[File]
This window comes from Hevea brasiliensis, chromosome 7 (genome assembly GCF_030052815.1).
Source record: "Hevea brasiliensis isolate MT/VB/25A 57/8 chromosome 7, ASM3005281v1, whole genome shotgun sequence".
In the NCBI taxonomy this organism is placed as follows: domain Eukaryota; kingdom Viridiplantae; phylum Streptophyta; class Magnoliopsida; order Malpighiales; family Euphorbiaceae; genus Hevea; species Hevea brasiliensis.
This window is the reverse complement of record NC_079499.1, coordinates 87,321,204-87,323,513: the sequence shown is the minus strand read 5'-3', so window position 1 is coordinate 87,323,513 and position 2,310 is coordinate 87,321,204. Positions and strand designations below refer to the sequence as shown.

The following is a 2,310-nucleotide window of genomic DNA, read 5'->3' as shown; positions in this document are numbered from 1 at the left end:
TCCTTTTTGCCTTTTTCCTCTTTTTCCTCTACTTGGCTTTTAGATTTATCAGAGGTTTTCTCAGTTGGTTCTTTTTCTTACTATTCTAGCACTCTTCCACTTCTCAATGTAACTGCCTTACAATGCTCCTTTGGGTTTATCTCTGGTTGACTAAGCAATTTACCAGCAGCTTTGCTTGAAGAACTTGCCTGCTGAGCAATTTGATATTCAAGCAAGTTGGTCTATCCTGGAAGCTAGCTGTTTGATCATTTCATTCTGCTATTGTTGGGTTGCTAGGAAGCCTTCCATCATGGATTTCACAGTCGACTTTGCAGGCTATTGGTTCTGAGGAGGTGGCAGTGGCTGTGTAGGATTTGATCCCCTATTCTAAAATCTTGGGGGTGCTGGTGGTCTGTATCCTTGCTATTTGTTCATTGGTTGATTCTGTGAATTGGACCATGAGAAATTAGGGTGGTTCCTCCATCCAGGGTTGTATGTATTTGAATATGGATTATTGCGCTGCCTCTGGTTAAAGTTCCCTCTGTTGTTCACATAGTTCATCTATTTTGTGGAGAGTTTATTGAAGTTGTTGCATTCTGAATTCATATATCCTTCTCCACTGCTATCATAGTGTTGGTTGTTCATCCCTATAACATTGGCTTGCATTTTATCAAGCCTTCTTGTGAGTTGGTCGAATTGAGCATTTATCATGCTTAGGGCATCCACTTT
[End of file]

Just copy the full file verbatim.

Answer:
This window comes from Hevea brasiliensis, chromosome 7 (genome assembly GCF_030052815.1).
Source record: "Hevea brasiliensis isolate MT/VB/25A 57/8 chromosome 7, ASM3005281v1, whole genome shotgun sequence".
In the NCBI taxonomy this organism is placed as follows: domain Eukaryota; kingdom Viridiplantae; phylum Streptophyta; class Magnoliopsida; order Malpighiales; family Euphorbiaceae; genus Hevea; species Hevea brasiliensis.
This window is the reverse complement of record NC_079499.1, coordinates 87,321,204-87,323,513: the sequence shown is the minus strand read 5'-3', so window position 1 is coordinate 87,323,513 and position 2,310 is coordinate 87,321,204. Positions and strand designations below refer to the sequence as shown.

The following is a 2,310-nucleotide window of genomic DNA, read 5'->3' as shown; positions in this document are numbered from 1 at the left end:
TCCTTTTTGCCTTTTTCCTCTTTTTCCTCTACTTGGCTTTTAGATTTATCAGAGGTTTTCTCAGTTGGTTCTTTTTCTTACTATTCTAGCACTCTTCCACTTCTCAATGTAACTGCCTTACAATGCTCCTTTGGGTTTATCTCTGGTTGACTAAGCAATTTACCAGCAGCTTTGCTTGAAGAACTTGCCTGCTGAGCAATTTGATATTCAAGCAAGTTGGTCTATCCTGGAAGCTAGCTGTTTGATCATTTCATTCTGCTATTGTTGGGTTGCTAGGAAGCCTTCCATCATGGATTTCACAGTCGACTTTGCAGGCTATTGGTTCTGAGGAGGTGGCAGTGGCTGTGTAGGATTTGATCCCCTATTCTAAAATCTTGGGGGTGCTGGTGGTCTGTATCCTTGCTATTTGTTCATTGGTTGATTCTGTGAATTGGACCATGAGAAATTAGGGTGGTTCCTCCATCCAGGGTTGTATGTATTTGAATATGGATTATTGCGCTGCCTCTGGTTAAAGTTCCCTCTGTTGTTCACATAGTTCATCTATTTTGTGGAGAGTTTATTGAAGTTGTTGCATTCTGAATTCATATATCCTTCTCCACTGCTATCATAGTGTTGGTTGTTCATCCCTATAACATTGGCTTGCATTTTATCAAGCCTTCTTGTGAGTTGGTCGAATTGAGCATTTATCATGCTTAGGGCATCCACTTT